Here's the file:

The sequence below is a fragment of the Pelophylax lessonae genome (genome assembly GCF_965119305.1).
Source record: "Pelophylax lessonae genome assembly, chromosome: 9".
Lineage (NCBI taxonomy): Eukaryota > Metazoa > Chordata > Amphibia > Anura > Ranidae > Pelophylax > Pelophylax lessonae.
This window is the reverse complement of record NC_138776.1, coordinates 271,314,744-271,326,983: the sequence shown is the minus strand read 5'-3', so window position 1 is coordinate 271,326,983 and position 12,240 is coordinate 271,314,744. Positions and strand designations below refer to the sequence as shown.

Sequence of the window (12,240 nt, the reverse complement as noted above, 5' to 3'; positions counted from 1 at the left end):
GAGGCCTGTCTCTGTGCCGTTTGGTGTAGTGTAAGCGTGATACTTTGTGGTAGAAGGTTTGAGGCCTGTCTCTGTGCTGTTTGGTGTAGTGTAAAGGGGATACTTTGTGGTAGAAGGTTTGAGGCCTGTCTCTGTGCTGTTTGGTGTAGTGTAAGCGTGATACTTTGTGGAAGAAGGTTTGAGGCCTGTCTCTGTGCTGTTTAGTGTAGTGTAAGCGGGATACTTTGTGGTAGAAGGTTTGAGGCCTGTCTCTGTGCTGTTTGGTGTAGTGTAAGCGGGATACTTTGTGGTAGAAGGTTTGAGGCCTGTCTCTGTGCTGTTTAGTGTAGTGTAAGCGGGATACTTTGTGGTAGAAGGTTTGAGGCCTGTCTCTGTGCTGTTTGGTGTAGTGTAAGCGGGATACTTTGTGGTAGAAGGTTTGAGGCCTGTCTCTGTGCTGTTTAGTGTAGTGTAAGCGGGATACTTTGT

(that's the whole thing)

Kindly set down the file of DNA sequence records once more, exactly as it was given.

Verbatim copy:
The sequence below is a fragment of the Pelophylax lessonae genome (genome assembly GCF_965119305.1).
Source record: "Pelophylax lessonae genome assembly, chromosome: 9".
Lineage (NCBI taxonomy): Eukaryota > Metazoa > Chordata > Amphibia > Anura > Ranidae > Pelophylax > Pelophylax lessonae.
This window is the reverse complement of record NC_138776.1, coordinates 271,314,744-271,326,983: the sequence shown is the minus strand read 5'-3', so window position 1 is coordinate 271,326,983 and position 12,240 is coordinate 271,314,744. Positions and strand designations below refer to the sequence as shown.

Sequence of the window (12,240 nt, the reverse complement as noted above, 5' to 3'; positions counted from 1 at the left end):
GAGGCCTGTCTCTGTGCCGTTTGGTGTAGTGTAAGCGTGATACTTTGTGGTAGAAGGTTTGAGGCCTGTCTCTGTGCTGTTTGGTGTAGTGTAAAGGGGATACTTTGTGGTAGAAGGTTTGAGGCCTGTCTCTGTGCTGTTTGGTGTAGTGTAAGCGTGATACTTTGTGGAAGAAGGTTTGAGGCCTGTCTCTGTGCTGTTTAGTGTAGTGTAAGCGGGATACTTTGTGGTAGAAGGTTTGAGGCCTGTCTCTGTGCTGTTTGGTGTAGTGTAAGCGGGATACTTTGTGGTAGAAGGTTTGAGGCCTGTCTCTGTGCTGTTTAGTGTAGTGTAAGCGGGATACTTTGTGGTAGAAGGTTTGAGGCCTGTCTCTGTGCTGTTTGGTGTAGTGTAAGCGGGATACTTTGTGGTAGAAGGTTTGAGGCCTGTCTCTGTGCTGTTTAGTGTAGTGTAAGCGGGATACTTTGT